Summer SAT® Test and ACT® Test Dates
Summer test dates allow students to finish standardized testing early and move on to college applications. This means that many students can start to apply to college the summer before their senior year. In 2017 the College Board announced a nationwide summer SAT® test administration beginning with an August 2017 test date. Before August of 2017, the last August tests administered were in the early 1960s. The August test date replaces the January administration, which had been held for many years.

The ACT® test then made its announcement that the first summer ACT® test date would be administered in July 2018. The new ACT® test date increased the number of administrations of the ACT® test from six to seven.

Deadlines
Every university and college has its own application deadline, but they may start earlier than parents realize. Some colleges may also have early action or early decision deadlines as early as November 30.

Regular college application deadlines vary widely, but many schools have deadlines in December or January. Encourage your student to start his or her essay writing in the summer. You might counsel your student to approach teachers about writing a recommendation letter early, giving the teachers plenty of time. Give the teachers a resume as well, filled with your student’s academic and extracurricular information, so teachers have significant material with which to work. As with every part of the application process, it is important to start early and be thorough.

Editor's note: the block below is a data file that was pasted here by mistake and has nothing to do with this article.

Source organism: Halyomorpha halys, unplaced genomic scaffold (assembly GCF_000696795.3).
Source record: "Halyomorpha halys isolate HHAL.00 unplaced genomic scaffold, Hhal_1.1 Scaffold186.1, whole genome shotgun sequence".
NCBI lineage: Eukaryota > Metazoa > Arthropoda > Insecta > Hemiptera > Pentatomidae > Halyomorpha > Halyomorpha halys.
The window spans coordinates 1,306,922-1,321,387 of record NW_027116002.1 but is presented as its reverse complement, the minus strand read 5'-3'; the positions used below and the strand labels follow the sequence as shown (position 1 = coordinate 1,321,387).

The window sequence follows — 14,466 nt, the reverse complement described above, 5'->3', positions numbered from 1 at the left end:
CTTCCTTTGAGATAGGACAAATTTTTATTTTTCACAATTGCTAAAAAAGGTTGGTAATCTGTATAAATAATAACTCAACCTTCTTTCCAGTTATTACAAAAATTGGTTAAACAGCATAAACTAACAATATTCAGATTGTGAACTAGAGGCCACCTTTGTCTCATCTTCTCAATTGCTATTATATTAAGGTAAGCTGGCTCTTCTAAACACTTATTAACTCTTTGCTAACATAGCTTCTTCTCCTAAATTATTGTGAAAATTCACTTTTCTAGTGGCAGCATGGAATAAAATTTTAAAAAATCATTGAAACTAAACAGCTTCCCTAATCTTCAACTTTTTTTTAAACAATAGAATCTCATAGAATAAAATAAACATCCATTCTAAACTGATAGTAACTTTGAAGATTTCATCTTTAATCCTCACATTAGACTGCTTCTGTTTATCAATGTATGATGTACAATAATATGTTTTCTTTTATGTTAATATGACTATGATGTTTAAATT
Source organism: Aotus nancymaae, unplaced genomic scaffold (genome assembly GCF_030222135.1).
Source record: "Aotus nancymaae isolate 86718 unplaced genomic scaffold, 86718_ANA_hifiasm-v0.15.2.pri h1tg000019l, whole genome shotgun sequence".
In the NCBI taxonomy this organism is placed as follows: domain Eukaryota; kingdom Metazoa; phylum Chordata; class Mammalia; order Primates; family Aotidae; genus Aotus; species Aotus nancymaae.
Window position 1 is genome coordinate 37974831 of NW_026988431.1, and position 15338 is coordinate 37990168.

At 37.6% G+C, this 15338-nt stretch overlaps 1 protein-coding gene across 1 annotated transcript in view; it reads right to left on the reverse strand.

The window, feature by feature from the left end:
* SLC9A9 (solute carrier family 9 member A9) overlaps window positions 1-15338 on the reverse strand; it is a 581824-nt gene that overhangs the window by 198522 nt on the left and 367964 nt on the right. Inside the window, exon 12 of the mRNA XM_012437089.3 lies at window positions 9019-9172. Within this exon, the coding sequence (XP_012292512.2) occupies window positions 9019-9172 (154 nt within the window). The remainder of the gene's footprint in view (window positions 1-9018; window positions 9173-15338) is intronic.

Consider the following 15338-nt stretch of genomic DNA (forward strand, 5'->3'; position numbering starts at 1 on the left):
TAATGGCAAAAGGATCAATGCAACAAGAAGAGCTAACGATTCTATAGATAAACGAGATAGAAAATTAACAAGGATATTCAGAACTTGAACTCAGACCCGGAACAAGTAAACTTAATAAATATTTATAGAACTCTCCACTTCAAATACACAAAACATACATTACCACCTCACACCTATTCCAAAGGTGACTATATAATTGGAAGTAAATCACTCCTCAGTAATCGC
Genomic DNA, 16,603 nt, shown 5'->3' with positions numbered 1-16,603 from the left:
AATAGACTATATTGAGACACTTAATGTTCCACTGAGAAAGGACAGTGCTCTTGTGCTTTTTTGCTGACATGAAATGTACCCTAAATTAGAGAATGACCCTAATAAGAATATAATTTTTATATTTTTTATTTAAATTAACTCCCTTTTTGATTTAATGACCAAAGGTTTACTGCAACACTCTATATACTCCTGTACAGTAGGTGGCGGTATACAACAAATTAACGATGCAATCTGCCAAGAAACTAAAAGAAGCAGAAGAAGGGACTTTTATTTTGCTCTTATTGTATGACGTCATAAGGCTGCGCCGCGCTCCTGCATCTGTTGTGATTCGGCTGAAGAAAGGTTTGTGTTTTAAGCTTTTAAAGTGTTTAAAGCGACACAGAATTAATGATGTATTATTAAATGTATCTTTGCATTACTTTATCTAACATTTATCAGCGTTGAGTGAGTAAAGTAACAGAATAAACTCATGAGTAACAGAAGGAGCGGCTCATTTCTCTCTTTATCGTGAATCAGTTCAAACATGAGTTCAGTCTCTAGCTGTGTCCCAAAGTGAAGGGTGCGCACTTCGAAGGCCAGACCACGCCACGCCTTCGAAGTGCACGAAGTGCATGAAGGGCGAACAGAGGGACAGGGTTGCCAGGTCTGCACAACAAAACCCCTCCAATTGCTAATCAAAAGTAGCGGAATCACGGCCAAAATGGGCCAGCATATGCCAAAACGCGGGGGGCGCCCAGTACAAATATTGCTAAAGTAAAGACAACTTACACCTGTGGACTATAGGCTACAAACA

While the college admissions process can be overwhelming, you can prepare by understanding the six ways college admissions has changed since you were a teen. Mark important dates on your calendar, and help your teen gather the items needed for college applications. Don’t let your student wait until the last minute to submit his or her college application. Things can get lost in cyberspace, and colleges are often processing thousands of pieces of information in the final days. Always confirm that everything has been received by the college and that the application is complete.

Following our application guidance will lead to greater chances of success for your student. Wherever your teen is in the college preparation process, we can help. Contact KD College Prep to connect with a Director who can provide the personalized guidance you need.